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Actuaries’ Climate Change Index

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By Caterina Lindman, FCIA

In 2008, the Image Advisory Group (IAG), comprising representatives from the Canadian Institute of Actuaries (CIA), American Academy of Actuaries (AAA), American Society of Pension Professionals & Actuaries (ASPPA), Casualty Actuarial Society (CAS), Conference of Consulting Actuaries (CCA), and the Society of Actuaries (SOA), discussed the possibility of commissioning actuarial research of interest to the public as part of its efforts to enhance the profession’s image.

The idea that emerged was to focus a research project on climate change. In particular, did the concept of an actuaries’ climate change index (ACCI) have any merit? The IAG eventually decided that such an index was viable but more work was needed to pull together the various elements. Soon after this decision, the CAS created a Climate Change Committee, which, in turn, formed the Index Working Group (IWG) as a collaborative effort of the CIA, SOA, AAA and CAS.

The IWG has compiled a list of essential indicators of climate change, including:
  • Arctic Ice Cap;
  • Global Land Surface Temperatures;
  • Precipitation;
  • Sea Level;
  • Sea Surface Temperature;
  • Melting of Land-Based Glaciers;
  • Wild Fires;
  • Floods; and
  • Droughts.
It has also commissioned the research group Solterra Solutions—led by Andrew Weaver, a prominent Canadian climate change scientist—to work on the index. Research has begun on phase 1: reviewing the literature and identifying data sources for climate change indicators, and proposing a strategy to develop the ACCI. A global index of interest to the public is planned, along with a more insurance-oriented index that will be of use and significance to the actuarial community.

The global index will help inform the public about how the climate is changing, and how it is projected to alter if we continue on the path of business-as-usual fossil fuel emissions. James Hansen, one of the world’s leading climate scientists, said (James Hansen, Makiko Sato, Reto Ruedy: Perceptions of Climate Change: The New Climate Dice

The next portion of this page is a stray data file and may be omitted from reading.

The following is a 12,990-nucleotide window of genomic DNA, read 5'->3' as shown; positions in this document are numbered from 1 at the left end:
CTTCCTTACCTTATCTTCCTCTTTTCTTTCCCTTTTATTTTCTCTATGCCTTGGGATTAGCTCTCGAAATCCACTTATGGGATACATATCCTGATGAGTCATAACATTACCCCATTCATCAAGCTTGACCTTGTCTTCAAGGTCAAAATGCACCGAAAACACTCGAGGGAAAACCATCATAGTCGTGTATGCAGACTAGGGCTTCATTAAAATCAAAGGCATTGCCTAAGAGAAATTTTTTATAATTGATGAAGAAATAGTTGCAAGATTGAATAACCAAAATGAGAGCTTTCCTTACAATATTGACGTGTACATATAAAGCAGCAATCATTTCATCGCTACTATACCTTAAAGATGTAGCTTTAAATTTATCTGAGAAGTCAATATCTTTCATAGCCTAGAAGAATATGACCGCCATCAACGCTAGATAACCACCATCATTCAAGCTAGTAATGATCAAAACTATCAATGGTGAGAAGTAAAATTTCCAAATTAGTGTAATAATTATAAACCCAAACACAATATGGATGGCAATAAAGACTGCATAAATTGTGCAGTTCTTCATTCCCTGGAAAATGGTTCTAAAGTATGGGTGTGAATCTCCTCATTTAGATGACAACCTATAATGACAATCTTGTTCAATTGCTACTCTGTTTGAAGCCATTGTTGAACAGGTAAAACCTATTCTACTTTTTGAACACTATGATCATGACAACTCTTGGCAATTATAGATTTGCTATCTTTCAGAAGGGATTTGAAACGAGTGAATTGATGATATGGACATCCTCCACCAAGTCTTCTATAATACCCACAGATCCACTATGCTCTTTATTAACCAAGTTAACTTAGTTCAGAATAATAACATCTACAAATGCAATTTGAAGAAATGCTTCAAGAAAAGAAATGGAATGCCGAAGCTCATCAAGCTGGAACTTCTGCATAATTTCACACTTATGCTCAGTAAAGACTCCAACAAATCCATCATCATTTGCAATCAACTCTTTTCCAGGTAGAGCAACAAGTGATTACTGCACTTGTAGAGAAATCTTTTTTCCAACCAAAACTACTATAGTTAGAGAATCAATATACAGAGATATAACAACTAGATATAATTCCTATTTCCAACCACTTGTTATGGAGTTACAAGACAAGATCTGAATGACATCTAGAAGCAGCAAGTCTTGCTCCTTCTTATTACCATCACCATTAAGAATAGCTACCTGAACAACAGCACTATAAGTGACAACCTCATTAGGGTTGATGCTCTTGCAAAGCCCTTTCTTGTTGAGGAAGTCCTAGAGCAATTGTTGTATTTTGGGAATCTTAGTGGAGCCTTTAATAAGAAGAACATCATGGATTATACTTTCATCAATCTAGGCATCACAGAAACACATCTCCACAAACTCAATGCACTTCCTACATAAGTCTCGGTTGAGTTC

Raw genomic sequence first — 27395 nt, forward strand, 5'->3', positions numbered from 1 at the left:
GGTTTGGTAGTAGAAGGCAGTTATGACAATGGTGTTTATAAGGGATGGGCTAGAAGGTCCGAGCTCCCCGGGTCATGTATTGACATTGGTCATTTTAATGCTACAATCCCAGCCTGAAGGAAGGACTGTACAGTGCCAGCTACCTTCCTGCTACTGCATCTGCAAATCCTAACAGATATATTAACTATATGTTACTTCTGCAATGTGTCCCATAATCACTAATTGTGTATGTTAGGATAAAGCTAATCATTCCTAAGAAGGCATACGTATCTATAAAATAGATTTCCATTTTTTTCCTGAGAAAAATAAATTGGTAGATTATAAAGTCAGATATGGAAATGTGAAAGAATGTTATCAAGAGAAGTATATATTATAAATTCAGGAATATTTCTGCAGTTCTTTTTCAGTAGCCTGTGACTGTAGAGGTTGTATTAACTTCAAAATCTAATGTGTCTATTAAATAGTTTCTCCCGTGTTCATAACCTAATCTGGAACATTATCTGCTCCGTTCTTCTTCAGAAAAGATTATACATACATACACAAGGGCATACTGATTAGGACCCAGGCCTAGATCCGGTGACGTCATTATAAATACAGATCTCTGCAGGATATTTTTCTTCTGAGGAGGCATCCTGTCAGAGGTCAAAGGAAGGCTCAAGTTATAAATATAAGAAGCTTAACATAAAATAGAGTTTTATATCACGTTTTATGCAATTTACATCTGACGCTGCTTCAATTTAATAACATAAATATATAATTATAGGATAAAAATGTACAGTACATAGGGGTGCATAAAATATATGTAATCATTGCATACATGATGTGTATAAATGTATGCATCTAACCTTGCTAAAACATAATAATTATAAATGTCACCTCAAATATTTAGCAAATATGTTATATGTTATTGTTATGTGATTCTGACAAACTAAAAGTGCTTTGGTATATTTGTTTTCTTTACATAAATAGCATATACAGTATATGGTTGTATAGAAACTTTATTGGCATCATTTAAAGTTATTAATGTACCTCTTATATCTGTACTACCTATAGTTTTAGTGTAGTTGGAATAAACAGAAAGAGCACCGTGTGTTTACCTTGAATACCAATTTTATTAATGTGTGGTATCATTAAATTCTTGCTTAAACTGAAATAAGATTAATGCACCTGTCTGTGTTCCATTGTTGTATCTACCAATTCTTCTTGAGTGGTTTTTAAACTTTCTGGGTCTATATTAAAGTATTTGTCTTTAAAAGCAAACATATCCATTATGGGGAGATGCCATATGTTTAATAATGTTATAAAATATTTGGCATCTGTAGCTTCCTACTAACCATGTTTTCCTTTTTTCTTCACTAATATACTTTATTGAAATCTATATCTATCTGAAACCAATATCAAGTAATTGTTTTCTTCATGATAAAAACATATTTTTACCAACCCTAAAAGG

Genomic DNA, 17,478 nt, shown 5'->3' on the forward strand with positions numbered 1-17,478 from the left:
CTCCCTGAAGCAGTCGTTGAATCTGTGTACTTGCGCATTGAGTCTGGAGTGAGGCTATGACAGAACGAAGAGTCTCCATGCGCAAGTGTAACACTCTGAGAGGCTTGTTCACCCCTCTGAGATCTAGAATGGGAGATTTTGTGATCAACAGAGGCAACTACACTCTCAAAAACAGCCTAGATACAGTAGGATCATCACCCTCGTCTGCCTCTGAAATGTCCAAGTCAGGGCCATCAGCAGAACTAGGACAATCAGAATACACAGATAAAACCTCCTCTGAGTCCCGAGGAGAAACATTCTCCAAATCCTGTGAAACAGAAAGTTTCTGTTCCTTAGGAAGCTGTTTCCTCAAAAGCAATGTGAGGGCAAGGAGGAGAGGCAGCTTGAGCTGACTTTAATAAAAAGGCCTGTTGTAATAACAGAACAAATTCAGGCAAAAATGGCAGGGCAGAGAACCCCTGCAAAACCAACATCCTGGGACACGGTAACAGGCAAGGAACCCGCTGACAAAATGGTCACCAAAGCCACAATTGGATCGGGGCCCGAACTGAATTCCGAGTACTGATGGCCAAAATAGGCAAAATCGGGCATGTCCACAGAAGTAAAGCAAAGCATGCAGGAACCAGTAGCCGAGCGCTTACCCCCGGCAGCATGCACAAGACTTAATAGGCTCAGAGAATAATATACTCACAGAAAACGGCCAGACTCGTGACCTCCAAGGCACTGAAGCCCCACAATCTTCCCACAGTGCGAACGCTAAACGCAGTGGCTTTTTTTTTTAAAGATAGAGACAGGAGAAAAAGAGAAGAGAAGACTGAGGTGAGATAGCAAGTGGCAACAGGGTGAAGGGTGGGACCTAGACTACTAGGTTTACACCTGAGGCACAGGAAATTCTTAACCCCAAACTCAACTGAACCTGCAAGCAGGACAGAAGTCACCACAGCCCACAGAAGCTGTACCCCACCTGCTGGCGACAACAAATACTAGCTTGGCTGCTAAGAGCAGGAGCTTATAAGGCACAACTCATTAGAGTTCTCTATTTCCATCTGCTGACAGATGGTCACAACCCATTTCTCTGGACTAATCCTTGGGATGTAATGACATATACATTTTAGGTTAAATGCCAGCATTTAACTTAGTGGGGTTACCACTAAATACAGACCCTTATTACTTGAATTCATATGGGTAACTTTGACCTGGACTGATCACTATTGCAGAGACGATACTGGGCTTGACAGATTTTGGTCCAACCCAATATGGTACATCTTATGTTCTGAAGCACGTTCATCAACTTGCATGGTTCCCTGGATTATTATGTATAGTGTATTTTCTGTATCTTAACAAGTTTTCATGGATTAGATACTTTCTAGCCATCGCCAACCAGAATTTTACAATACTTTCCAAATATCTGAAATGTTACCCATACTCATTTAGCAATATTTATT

—draft paper): "The greatest barrier to public recognition of human-made climate change is the natural variability of climate."

For example, at the time of writing, we appear to be having a very mild winter in southern Ontario. But are we simply having a mild winter, or is the climate changing? And if the climate is changing, and it results in milder winters, is that really a bad thing? But what if we have hotter summers as well? To explore the first question about natural variability, Hansen et al. studied the temperatures since 1951. Using the three decades from 1951–1980 as a base period, the next three decades have each been successively warmer, such that the high temperature extremes from the base period are much more common today.

June–July–August Temperature
Anomaly distribution: global

In the base period, the probability of a summer temperature that is more than three standard deviations above the mean is less than 0.5%; what one would expect for variations that follow a normal distribution. In recent years, the percentage of observed temperatures in June, July and August that is more than three standard deviations above the mean is (Hansen, ibid):

% of Extremely Hot Temperatures

These increased temperatures are becoming noticeable, as the probability of extremely hot temperatures is at least 10 times higher than what it would normally be in the base period (1951–1980).

Hansen (ibid) says: "One implication of this shift is that the extreme summer climate anomalies in Texas in 2011, in Moscow in 2010, and in France in 2003, almost certainly would not have occurred in the absence of global warming and the resultant shift of the anomaly distribution. In other words, we can say with a high degree of confidence that these extreme anomalies were a consequence of global warming."
So while we might enjoy more mild winters, there are downsides to warmer temperatures, as seen in the extreme events listed above. Climate change can impact people’s ability to access water, due to drought and the melting of glaciers. It can also affect the ability to grow food, as extreme conditions can ruin crops.

As the CIA is a partner in the working group’s work, we will share the results of our study with Institute members over the coming years.

Caterina Lindman, FCIA, is Chair of the CAS Climate Change Committee’s Index Working Group.

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